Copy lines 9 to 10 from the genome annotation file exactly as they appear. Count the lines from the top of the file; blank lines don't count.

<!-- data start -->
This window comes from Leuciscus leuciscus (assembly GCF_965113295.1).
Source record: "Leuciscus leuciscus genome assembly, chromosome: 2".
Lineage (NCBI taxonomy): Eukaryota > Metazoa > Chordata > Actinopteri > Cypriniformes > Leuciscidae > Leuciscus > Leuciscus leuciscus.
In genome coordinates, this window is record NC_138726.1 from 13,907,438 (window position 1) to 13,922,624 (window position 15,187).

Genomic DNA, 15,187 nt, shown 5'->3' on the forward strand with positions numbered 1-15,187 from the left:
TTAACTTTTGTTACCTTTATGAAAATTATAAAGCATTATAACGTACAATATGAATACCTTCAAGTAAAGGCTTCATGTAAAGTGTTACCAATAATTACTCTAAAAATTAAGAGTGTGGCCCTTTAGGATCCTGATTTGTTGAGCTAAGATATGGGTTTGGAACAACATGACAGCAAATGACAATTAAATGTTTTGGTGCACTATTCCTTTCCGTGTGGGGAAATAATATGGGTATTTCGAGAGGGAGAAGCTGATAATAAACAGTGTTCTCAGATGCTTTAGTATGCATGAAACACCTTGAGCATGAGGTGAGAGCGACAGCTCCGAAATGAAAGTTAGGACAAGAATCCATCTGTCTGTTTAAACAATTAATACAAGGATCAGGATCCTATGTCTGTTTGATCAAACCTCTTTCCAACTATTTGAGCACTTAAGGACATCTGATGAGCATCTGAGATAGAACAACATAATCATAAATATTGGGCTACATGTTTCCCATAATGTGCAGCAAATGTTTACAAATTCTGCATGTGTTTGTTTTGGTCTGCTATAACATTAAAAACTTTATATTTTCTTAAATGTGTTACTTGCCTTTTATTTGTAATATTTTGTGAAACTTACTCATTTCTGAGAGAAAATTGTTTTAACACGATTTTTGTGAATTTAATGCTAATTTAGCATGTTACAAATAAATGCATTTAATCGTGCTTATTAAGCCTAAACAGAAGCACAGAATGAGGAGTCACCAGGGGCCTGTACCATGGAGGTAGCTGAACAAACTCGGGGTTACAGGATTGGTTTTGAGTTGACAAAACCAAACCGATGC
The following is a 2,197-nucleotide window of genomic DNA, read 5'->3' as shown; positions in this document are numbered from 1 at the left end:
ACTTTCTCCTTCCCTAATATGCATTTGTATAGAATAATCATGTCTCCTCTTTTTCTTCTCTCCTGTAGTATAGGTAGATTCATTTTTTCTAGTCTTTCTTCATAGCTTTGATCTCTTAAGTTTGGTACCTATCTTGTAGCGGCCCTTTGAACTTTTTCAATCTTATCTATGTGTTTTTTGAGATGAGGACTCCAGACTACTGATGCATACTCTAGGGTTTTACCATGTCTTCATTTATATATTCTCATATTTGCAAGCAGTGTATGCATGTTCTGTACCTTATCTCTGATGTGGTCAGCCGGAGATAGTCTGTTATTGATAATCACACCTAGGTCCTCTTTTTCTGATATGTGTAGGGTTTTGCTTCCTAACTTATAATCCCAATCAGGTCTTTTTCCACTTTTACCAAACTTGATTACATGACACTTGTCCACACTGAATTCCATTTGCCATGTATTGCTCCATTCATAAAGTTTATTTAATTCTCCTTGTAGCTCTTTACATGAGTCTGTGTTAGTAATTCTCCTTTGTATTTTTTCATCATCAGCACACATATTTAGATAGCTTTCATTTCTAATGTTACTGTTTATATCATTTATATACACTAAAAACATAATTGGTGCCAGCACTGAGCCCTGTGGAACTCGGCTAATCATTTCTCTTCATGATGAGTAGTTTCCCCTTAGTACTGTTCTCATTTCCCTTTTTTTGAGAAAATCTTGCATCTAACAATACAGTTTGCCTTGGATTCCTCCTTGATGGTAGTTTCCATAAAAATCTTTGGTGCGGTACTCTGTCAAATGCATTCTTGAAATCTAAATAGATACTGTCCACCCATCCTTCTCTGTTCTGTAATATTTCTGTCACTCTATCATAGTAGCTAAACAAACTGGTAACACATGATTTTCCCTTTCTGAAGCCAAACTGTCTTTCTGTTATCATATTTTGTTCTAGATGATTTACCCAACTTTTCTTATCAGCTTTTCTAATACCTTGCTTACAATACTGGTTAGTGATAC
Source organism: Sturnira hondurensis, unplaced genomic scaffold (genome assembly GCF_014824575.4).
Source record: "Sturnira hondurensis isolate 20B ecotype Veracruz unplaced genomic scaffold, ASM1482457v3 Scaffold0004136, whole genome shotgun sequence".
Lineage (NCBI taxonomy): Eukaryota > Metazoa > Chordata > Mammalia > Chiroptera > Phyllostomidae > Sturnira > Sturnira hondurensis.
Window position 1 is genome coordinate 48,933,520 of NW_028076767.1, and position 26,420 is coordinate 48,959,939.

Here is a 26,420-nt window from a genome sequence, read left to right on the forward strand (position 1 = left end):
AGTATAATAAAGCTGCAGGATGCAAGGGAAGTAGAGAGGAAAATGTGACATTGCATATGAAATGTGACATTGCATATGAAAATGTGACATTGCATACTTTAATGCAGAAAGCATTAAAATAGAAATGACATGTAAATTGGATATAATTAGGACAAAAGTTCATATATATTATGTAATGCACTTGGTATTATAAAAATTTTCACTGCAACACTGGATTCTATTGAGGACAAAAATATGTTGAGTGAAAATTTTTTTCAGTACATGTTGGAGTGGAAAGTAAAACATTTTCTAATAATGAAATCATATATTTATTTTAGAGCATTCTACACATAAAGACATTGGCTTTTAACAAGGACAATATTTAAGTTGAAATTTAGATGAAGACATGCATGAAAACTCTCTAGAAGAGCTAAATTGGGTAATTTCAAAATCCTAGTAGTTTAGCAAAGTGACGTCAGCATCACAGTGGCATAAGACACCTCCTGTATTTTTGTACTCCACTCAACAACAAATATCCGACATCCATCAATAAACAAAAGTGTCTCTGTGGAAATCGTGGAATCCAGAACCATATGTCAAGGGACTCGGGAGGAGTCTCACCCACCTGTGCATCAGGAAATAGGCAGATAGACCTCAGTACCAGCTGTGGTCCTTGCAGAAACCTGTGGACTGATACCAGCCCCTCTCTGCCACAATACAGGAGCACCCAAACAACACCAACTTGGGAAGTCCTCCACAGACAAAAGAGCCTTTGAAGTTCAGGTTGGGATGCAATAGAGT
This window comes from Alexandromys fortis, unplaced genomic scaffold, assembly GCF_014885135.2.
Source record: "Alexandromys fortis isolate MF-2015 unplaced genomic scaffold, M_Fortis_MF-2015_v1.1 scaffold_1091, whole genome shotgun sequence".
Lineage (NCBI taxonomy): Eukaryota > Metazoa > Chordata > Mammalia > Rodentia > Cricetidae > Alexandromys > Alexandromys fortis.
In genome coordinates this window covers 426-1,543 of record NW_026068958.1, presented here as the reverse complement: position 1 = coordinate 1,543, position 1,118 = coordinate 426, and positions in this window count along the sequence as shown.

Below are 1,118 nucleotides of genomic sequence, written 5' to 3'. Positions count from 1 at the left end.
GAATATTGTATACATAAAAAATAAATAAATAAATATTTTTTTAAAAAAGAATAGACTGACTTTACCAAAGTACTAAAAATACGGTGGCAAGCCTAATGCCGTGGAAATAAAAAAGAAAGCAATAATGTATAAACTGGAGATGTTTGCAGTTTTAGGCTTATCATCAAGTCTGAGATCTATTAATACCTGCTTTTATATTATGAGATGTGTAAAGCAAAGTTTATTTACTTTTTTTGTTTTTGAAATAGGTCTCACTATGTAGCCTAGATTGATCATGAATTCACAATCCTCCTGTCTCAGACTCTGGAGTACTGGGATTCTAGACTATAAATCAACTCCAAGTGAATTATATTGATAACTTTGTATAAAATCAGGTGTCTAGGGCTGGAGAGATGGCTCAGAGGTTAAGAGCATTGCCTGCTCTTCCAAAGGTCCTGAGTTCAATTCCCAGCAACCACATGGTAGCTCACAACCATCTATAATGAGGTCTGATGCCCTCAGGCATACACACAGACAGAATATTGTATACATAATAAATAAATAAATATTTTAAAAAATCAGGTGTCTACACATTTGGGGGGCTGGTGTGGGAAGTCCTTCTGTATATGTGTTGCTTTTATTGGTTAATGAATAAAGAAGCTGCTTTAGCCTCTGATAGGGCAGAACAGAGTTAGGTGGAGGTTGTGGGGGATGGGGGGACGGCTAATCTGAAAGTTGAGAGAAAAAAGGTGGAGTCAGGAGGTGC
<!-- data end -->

Source organism: Sturnira hondurensis, unplaced genomic scaffold (genome assembly GCF_014824575.4).
Source record: "Sturnira hondurensis isolate 20B ecotype Veracruz unplaced genomic scaffold, ASM1482457v3 Scaffold0004136, whole genome shotgun sequence".